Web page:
Looking to master the white keys on piano?
Then jump in pal, we've got the only guide you'll need to learn the white keys on piano.
Looking to learn the black keys on piano?
Want to learn more about music theory and piano?
Check out our other tutorials.
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Let's get stuck in shall we?
The white keys on piano are known as the ‘natural' notes.
Now don't get too caught up on this. It's simply a name for the note because of how it sounds to the ear.
Natural notes… sound natural, as opposed to flats or sharps of the black keys on piano.
WHITE KEYS ON PIANO: Where To Start
When playing the keys on piano we always want to start with finding where the ‘middle c' is on the board.
So we're going to do that right now.
What we want you to do is find the bottom C note on your piano or keyboard (some may start on A, so find the next C up from that).
After this, you want to count up to the 4th C you see on the piano board. This key on the piano is ‘middle c', otherwise known as ‘C4' (the 4th C).
Now, you want to rest your (right hand) thumb on the middle C, while allow the rest of your fingers to rest on the keys above C4 (middle c).
With your left hand you want to find the C key that is 1 octave below middle C (the one you've currently got your thumb resting on). Just count 8 notes down from middle C (including C) and that's where your left hand should be.
With the key located, you want to rest the pinky finger of your left hand on that ‘C' note. Now the rest of your fingers should be placed on the notes above that C.
If you've got it right,
you should have your fingers resting on these keys on the piano:
C, D, E, F, G
On the right hand, your thumb on C and your pinky on G.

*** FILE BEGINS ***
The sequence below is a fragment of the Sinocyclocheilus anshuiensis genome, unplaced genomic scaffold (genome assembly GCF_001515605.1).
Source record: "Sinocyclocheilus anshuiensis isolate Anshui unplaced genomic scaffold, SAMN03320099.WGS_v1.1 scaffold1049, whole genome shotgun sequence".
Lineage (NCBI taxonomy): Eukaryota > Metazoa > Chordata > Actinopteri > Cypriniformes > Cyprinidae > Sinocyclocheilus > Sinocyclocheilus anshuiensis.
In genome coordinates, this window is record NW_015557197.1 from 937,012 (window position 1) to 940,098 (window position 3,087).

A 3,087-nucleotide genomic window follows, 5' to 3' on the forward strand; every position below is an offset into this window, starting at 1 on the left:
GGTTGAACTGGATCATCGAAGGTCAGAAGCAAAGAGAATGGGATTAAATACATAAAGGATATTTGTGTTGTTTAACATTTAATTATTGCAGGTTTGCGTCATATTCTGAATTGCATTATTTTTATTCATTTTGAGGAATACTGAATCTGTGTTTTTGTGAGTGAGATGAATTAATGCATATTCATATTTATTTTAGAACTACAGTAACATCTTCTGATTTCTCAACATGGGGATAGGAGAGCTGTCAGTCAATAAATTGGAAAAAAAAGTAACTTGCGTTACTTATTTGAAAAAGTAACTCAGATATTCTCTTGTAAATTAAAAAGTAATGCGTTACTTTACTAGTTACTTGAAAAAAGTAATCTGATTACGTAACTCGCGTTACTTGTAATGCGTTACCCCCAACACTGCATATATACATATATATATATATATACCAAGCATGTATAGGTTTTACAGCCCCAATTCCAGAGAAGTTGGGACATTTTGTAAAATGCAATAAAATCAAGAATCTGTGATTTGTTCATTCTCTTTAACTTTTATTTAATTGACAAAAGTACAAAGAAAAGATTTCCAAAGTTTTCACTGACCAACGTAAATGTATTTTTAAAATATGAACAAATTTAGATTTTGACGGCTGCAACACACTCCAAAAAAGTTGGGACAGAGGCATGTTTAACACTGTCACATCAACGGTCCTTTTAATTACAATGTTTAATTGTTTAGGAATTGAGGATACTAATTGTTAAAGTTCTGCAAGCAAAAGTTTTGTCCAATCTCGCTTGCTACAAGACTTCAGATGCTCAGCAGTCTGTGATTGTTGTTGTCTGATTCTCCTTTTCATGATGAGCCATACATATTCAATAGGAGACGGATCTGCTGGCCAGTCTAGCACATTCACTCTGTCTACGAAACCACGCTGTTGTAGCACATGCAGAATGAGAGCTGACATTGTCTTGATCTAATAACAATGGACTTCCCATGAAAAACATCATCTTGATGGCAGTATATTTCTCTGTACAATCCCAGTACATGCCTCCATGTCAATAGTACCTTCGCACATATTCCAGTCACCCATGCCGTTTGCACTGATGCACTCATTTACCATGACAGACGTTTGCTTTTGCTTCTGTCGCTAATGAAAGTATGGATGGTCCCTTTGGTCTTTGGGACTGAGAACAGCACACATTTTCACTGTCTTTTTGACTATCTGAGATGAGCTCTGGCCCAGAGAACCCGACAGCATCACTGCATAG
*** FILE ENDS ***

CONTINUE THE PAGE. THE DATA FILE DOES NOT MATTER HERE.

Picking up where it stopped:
On the left hand your pinky on C and thumb on G.
In total there are 11 keys in an octave (more on that below).
7 of those keys are Natural notes.
Those notes include:
C, D, E, F, G, A, B (C major scale)
Here you'll notice something…
If you look closely, you'll see that the keys on piano rise in alphabetical order from A. Once they get to G, it repeats.
A, B, C, D, E, F, G (A minor scale)
Want to learn more about scales?
If you count 8 notes (white) from any C on the piano, you'll find yourself back at another C.
This is what is known as an octave.
When first learning piano, it can be overwhelming. We understand that, so well done for making it this far.
One thing that you really need to iron out before you start to play and learn more is the right finger positioning.
If you don't, you'll end up learning bad habits and they're harder to un-learn… trust me, I had to un-learn this particular bad habit and it wasn't fun!
So let's get it sorted right now.
I want you to place your fingers back on the piano, with both hands resting on C, D, E, F, G.
Now this part is crucial…
The tips of each finger should be pressing onto the key. An easy way to do this is to imagine you're holding a tennis ball in your hand. When you're holding a tennis ball you have to curl your fingers to make sure you don't drop it! Funnily enough, by doing this, the tips of your fingers will be pressing the keys on the piano.
Here's an example of what to do and what not to do:
Once you've got this down, you can start playing!!! But remember to make sure that, when playing, the tips of your fingers remain like this.
Sometimes it can be hard to hold this position, but you need to persevere! Your hands will grow strength in time.
WHAT CAN I DO NEXT?
Now you've mastered the white keys on piano, it only makes sense for you to move onto the black keys on piano.
We've actually written another article about that and you can find it here.
Other than that, that'll be it for today!
Thanks so much for reading and give yourself a big pat for crushing it.
With over 8 years of hands-on experience in the music industry, Harry has run successful raves, played alongside industry heavyweights such as Max Chapman, DJ EZ, DJ Zinc and more (pictured below), had music played on national radio, DJ'd on live radio, produced until he hated every song, mixed until his ears bled, created sample packs from scratch using just a Zoom H1n and some sound design skills… and pretty much anything related to music production – he's done it, tested it, tried it.